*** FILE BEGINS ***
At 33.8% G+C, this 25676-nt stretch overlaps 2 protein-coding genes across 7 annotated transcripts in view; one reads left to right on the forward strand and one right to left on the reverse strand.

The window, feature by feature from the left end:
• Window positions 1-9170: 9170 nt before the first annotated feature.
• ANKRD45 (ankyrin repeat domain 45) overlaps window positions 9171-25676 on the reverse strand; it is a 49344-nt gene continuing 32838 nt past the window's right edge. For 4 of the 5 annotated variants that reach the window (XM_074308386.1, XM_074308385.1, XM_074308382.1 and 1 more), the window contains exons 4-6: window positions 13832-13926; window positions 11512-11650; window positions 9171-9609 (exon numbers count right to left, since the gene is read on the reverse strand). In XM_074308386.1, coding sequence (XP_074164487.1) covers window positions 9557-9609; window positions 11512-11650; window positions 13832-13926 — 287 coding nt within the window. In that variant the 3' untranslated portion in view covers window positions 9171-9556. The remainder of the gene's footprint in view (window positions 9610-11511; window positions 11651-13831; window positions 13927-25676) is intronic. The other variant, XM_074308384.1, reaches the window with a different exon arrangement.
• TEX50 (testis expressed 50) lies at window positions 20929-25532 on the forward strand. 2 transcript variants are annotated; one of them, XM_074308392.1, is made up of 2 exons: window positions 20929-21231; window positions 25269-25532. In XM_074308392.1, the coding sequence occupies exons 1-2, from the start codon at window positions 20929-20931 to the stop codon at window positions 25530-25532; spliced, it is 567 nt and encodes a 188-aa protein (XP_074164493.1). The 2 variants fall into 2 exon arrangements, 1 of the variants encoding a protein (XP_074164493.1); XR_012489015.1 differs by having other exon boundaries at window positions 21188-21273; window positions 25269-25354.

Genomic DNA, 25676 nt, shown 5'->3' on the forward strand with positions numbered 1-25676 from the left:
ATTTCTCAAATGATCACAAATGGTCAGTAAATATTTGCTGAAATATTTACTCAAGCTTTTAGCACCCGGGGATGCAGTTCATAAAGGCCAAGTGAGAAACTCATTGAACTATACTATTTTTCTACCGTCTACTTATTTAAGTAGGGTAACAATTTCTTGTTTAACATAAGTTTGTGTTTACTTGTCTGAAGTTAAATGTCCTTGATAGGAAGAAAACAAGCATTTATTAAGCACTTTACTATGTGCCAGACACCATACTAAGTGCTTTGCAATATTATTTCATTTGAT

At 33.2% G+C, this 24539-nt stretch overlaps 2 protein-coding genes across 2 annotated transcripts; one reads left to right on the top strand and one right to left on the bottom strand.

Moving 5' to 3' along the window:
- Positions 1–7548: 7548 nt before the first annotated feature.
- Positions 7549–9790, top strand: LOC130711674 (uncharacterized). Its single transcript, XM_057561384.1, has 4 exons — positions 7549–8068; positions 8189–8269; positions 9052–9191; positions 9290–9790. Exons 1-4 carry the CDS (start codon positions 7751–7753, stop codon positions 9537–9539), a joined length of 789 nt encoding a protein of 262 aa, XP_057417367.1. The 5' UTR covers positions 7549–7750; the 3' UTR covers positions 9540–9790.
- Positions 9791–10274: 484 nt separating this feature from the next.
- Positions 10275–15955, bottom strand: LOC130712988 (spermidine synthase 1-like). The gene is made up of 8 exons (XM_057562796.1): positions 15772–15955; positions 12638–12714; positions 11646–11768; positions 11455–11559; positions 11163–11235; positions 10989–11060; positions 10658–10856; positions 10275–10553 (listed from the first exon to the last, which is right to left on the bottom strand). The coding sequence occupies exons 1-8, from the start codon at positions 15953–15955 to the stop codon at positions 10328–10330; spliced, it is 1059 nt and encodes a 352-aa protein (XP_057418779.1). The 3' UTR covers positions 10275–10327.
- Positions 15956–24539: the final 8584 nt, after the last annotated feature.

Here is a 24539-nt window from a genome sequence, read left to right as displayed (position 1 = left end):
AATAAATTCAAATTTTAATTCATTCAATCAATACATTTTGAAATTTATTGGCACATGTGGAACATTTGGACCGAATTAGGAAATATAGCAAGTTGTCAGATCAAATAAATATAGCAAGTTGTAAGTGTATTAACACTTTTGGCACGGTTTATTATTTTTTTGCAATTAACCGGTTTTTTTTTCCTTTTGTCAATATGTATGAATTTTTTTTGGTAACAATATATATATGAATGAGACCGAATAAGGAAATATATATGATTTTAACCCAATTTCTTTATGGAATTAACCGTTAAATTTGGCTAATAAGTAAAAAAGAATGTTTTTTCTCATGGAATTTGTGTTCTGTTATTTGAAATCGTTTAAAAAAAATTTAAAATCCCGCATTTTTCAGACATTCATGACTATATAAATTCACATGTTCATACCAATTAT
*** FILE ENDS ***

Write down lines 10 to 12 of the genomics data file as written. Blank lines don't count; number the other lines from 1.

- Positions 1–7548: 7548 nt before the first annotated feature.
- Positions 7549–9790, top strand: LOC130711674 (uncharacterized). Its single transcript, XM_057561384.1, has 4 exons — positions 7549–8068; positions 8189–8269; positions 9052–9191; positions 9290–9790. Exons 1-4 carry the CDS (start codon positions 7751–7753, stop codon positions 9537–9539), a joined length of 789 nt encoding a protein of 262 aa, XP_057417367.1. The 5' UTR covers positions 7549–7750; the 3' UTR covers positions 9540–9790.
- Positions 9791–10274: 484 nt separating this feature from the next.